That’s all for now, my Followers of Fear. I’m disappointed that this book didn’t resonate with me, but I already have my next read, Home Before Dark by Riley Sager, waiting for me to start. Hopefully that’ll scratch my horror literature itch, especially if I finish it before it has to go back to the library. Until next time, pleasant nightmares!

*And would someone please make a movie based on the third story in that collection, The Library Policeman? PLEASE?!!! I would help make it and make it the best it can be if someone did.

Well, I didn’t think I would get it done, and especially not today. But get it done, I did, and now it’s time for a blog post.

As you well know, earlier this month I started working on the second draft of River of Wrath, a novel about a small town in 1960s Mississippi whose dark history is dredged up when one of the circles of Hell described in Dante’s Inferno appears in the town. I’ve been meaning to get to this draft for forever, but the deaths of George Floyd, Breona Taylor, and Ahmaud Arbury, among so many others, forced me to pull this one off the flash drive and get to work on it again. One of this story’s main themes is racism and racial violence, after all, so I can’t think of a better time to work on this story.

And I’m honestly amazed I got this story finished. For one thing, I didn’t think I’d get to keep to that goal of getting one story done a month, but I guess I did, after a fashion. And I didn’t think I’d finish it today. After all, I had about 75 pages left to edit when I got up this morning. However, a lot of work and I just kept going. Before I knew it, I only had 30 left, and I just couldn’t stop. Now it’s a bit after midnight and I’m done with the second draft. Imagine that.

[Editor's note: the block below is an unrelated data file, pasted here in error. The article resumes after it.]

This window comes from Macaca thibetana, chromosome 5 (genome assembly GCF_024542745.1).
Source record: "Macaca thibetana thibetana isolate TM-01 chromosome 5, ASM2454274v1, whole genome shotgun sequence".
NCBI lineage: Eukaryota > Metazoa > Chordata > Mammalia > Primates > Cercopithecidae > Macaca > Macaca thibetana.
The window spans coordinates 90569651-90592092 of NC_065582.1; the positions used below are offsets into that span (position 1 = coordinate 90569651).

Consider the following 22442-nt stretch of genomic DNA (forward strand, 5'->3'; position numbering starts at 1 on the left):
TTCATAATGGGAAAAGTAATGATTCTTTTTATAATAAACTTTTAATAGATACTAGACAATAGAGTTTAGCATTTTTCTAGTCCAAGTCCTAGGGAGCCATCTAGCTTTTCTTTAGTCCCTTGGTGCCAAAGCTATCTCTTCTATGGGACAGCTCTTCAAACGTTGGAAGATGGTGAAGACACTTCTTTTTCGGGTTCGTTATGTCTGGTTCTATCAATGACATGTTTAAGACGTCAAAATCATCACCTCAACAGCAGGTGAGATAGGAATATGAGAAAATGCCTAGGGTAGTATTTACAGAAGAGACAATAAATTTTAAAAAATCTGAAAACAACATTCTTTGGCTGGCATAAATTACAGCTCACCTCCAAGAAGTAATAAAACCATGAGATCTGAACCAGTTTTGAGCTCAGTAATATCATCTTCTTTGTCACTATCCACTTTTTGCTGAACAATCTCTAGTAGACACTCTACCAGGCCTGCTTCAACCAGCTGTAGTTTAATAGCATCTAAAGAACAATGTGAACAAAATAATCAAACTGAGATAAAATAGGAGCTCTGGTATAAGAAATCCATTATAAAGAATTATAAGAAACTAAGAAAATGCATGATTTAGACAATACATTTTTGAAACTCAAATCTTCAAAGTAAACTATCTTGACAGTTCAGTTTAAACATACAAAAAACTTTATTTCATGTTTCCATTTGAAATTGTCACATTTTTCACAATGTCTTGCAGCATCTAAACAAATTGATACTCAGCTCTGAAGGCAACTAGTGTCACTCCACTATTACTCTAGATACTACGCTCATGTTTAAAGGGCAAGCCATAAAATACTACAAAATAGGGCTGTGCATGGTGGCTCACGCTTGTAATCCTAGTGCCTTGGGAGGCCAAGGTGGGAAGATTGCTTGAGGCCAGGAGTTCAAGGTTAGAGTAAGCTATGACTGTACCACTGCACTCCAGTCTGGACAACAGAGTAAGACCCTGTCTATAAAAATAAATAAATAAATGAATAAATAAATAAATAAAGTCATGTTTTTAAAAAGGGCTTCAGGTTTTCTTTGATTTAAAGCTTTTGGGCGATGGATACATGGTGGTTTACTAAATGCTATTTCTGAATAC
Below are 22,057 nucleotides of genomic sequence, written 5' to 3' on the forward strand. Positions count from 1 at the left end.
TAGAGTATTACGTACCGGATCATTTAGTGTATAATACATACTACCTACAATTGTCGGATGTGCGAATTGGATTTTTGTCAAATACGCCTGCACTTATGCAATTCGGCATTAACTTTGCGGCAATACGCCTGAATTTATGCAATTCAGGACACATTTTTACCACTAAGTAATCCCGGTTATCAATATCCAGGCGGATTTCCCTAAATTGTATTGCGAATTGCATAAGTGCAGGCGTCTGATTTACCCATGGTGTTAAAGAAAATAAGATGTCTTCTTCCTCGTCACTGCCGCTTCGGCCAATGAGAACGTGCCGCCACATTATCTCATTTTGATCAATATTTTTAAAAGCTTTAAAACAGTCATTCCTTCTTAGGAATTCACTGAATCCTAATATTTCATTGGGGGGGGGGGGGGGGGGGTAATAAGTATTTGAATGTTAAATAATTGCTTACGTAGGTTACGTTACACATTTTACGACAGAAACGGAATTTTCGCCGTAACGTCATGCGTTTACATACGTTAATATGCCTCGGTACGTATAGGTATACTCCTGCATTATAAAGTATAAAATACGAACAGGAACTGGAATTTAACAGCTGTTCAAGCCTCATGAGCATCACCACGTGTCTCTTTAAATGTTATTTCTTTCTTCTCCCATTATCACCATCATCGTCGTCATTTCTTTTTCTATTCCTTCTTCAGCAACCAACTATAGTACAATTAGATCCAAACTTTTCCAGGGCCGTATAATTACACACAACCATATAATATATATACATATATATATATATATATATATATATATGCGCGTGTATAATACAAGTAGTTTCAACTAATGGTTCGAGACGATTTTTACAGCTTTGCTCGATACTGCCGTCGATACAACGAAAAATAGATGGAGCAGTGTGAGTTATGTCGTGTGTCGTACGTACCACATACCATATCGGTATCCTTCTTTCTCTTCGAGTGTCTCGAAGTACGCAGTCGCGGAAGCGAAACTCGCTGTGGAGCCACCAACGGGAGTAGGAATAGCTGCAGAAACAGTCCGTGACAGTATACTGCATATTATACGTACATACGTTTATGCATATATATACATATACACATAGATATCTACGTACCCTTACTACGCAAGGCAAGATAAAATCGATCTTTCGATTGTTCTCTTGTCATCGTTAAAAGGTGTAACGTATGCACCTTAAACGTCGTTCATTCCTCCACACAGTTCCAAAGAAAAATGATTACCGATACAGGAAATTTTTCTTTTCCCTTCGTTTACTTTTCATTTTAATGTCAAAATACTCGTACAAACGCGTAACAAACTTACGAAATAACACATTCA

On another note, this draft is now longer than the first draft! When I finished the story the first time around in October 2018, the novel was 192 pages (8.5 x 11 inches on MS Word, double-spaced, 12-point Times New Roman font) and 60,059 words. The second draft…is 204 pages and 63,843 words! I added twelve pages and nearly four-thousand words! I’m not sure if most of those words came from adding more in-depth explanations about Dante’s Inferno, as one of my beta readers advised, but it’s quite an addition. One, hopefully, that’s well worth the work.

So what’s next, both for River of Wrath and for myself? Well, before I start a third draft of River, I’d like to get it looked at by some sensitivity readers. As I said, this story deals with racism, and I want to make sure it’s not accidentally hurtful to African-Americans despite my best intentions. Hopefully, they’ll give me some insight to improve the novel and make it so that the only people who find it offensive are people whose offense I don’t care about, aka white supremacists.

As for me, I’m going to take a break for a short while. You know, watch some movies, read some books, prepare for my upcoming trip to Iowa and South Carolina. However, I’m sure I’ll get in front of the keyboard and start banging out a new story soon enough. I have an idea that’s been rattling in my head for awhile now that I think I can do a lot with, so I’m looking forward to working on it.

But for now, it’s late and I need to sleep. Good night, my Followers of Fear. And until next time, stay safe, be kind, and pleasant nightmares!

It’s hard to imagine, in the midst of this pandemic, that I have travel plans. In fact, I was SURE around March that these plans would be canceled. But, by accident and chance or by the grace of the Overarching Entity who runs this dimension, I’m doing some traveling very soon. And, as I have in years past, I’m telling you about it. Especially since there might be a chance to run into me.